Mark Meadows names officials who most likely leaked embarrassing story of Trump hiding in a bunker
Rep. Mark Meadows (R-NC), House Freedom Caucus Chairman, speaks to reporters on Capitol Hill in Washington, U.S., May 23, 2017. REUTERS/Joshua Roberts

Mark Meadows's new book walks through the fury that he and others in the White House faced after it was leaked to the press that then-President Donald Trump was rushed to the bunker when a protester jumped over the temporary fencing around the White House complex.

If there's one thing consistent with Trump, it's that he can never be seen to show weakness. His niece, Dr. Mary Trump, a psychologist, has walked through many of the reasons for this that go back to his father Fred Trump Sr.

Elsewhere in the book, Meadows talks about Trump's fear of showing weakness around his COVID-19 illness and his colonoscopy. When getting the common procedure, Trump refused to sign over power, instead opting to undergo the colonoscopy without any anesthesia.

"President Trump would not willingly admit weakness, especially with the whole world watching. He knew better than anyone that giving up control of the White House during this difficult time would be the ultimate sign of weakness," Meadows also wrote.

READ MORE: Mark Meadows rages at Kellyanne Conway in new book for seeming to believe Trump lost the election

The confirmation of Justice Brett Kavanaugh made the judge appear so weak that Trump almost replaced him. Kavanaugh burst into tears over being forced to face sexual assault allegations.

Former White House communications director, press secretary and first lady chief of staff Stephanie Grisham noted Trump's obsession with looking weak in her book as well.

"As I’ve stated many times, there is nothing worse than being made to look 'weak,' and he denied that he had gone there for his safety, saying that he had gone for an 'inspection,' which was just not true," she wrote in I'll Take Your Questions Now.

"If there is one thing for which President Trump has absolutely no tolerance or patience, it’s weakness," wrote Meadows.

So, when it was revealed that Trump was rushed to the bunker and that he was "rattled," it made him look like he was scared facing off against his foes or weak in the face of Black Lives Matter protests. New York Times headlines characterized it as Trump shrinking. The Guardian said that he fled to the bunker. The Los Angeles Times described Trump as being rushed underground. Forbes painted a picture of Trump in hiding.

The former president was so furious that the story was leaked he demanded the person be prosecuted. Michael Bender's book, Frankly, We Did Win, quotes Trump screaming, "Whoever did that, they should be charged with treason! They should be executed!"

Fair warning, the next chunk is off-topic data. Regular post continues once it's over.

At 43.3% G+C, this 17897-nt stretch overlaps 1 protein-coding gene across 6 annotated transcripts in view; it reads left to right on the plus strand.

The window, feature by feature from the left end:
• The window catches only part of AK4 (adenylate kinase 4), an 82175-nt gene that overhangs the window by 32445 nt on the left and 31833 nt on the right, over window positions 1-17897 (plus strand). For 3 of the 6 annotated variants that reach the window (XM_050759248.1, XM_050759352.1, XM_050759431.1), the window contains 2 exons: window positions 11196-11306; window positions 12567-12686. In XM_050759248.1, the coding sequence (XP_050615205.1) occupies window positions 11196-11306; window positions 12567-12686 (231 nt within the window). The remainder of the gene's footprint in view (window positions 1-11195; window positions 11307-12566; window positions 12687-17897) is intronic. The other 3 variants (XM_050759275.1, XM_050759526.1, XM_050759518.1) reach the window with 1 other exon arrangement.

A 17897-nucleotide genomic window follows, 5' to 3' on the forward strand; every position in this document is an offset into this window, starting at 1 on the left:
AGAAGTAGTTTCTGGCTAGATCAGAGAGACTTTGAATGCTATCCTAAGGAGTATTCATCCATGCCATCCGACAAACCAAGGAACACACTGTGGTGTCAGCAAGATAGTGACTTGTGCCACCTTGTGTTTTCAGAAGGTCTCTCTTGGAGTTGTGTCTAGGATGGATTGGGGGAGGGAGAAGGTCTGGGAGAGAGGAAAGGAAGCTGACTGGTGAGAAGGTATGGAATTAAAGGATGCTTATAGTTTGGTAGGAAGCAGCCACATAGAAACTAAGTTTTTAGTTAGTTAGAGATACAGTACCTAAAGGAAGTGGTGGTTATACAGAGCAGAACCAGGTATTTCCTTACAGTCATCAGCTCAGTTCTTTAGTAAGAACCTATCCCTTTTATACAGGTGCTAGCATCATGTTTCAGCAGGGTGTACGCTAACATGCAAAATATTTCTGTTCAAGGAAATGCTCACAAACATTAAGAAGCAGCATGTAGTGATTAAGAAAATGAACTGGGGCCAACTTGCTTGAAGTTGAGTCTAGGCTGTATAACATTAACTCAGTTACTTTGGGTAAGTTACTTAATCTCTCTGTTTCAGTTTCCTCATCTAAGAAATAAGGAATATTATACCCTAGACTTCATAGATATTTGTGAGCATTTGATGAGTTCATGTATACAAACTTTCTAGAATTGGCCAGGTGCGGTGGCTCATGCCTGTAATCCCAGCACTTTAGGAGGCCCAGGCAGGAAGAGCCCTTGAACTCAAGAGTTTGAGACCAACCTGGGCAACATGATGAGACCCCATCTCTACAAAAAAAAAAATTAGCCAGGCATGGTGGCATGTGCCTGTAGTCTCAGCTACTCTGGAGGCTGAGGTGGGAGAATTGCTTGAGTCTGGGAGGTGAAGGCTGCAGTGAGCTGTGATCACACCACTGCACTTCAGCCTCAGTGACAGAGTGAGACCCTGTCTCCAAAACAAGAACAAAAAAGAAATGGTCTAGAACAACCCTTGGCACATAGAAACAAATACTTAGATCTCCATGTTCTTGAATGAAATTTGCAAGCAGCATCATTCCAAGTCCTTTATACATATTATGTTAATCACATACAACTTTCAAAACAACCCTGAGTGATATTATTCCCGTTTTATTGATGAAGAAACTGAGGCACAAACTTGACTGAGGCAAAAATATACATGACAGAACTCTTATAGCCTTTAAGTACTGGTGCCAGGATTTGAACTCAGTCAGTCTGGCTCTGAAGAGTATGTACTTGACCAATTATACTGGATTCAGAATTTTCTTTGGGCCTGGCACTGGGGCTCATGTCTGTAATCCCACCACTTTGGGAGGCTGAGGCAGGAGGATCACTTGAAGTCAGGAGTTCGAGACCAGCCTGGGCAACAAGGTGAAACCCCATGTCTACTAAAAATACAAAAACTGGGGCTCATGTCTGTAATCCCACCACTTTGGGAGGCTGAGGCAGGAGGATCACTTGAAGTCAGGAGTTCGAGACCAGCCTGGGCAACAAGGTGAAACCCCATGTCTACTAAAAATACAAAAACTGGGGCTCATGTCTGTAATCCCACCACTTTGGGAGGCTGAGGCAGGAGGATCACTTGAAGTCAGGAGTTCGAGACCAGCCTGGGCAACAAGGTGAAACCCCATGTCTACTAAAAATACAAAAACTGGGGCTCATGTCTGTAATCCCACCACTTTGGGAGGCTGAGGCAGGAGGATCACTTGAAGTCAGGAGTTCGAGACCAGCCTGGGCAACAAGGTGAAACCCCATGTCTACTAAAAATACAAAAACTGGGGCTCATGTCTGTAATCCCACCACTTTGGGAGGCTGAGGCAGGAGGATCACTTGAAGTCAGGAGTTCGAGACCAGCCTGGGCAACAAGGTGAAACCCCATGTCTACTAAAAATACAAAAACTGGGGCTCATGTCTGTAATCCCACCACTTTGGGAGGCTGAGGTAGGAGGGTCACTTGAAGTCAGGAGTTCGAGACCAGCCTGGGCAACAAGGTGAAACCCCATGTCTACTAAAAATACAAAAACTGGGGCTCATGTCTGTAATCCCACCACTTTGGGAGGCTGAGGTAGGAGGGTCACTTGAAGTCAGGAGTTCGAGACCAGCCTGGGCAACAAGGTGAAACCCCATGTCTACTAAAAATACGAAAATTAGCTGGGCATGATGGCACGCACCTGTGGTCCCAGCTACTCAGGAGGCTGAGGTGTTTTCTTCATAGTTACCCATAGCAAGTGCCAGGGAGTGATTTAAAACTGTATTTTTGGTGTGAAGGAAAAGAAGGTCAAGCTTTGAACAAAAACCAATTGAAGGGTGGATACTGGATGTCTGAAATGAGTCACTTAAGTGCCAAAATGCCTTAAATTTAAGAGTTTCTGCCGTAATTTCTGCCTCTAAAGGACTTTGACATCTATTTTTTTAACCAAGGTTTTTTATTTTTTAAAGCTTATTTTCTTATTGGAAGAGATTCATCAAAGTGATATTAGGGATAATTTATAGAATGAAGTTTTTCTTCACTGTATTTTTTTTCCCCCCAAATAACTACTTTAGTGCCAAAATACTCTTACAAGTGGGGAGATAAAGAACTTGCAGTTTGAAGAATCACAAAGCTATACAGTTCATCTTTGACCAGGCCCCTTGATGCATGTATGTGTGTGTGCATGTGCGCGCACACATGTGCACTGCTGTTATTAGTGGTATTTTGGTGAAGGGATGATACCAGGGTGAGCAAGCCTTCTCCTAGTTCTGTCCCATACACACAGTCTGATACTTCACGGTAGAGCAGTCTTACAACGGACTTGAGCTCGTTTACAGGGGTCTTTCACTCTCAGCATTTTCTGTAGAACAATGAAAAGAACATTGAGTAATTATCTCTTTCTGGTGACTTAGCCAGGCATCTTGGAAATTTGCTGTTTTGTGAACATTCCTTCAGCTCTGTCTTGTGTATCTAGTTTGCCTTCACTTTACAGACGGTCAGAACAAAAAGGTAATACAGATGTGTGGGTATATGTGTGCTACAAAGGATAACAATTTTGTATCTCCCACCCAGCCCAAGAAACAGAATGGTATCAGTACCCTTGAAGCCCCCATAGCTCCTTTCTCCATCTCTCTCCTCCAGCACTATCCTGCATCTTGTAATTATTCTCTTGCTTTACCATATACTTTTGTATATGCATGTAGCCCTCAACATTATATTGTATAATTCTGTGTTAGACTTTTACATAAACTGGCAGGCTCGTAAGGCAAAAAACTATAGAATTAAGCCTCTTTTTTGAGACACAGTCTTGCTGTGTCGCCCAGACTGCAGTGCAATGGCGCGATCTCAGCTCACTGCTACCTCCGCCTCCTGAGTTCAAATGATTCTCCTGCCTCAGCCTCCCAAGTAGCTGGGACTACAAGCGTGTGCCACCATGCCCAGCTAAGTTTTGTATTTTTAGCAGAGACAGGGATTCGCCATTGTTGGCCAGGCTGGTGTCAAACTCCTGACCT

“To this day, everyone has a theory about where the leak came from," said Meadows. "If I had to bet, I would say that it was probably Stephanie Grisham, Emma Doyle, or someone from the VP’s team.”

Grisham has published a tell-all book that revealed a lot of the ugly pieces of the Trump White House and those she worked with. She and Meadows clashed from the moment he arrived.

"It looked to me that Mark Meadows was milking" Trump's delusion and conspiracy "for all it was worth. Why? Probably because that was how he stayed in power," Grisham wrote in I'll Take Your Questions Now.

"I had been in Kansas for a couple of weeks when I first heard that Mark Meadows was accusing me of leaking 'the bunker story' to the news media," Grisham wrote. "I was not in town that weekend, but, as was standard protocol, Tony Ornato, the deputy chief of staff for operations, called me after the first family had been moved to let me know that Mrs. Trump and Barron were safe. He said it was just a precaution and that they would all be leaving to go back to the residence soon. The next day, I started getting calls and texts from reporters asking me if it was true that the family had gone to the bunker."

She said that she did text the folks at the White House that the news had gotten out, and that she couldn't respond to press questions due to the cell service.

"When it came to matters such as national security and the first family’s safety, there was never a chance in hell that I would give the press the slightest bit of information," Grisham said.

Emma Doyle was a hold-over from Mick Mulvaney's days as Trump's chief of staff.

Meadows's book is on sale now.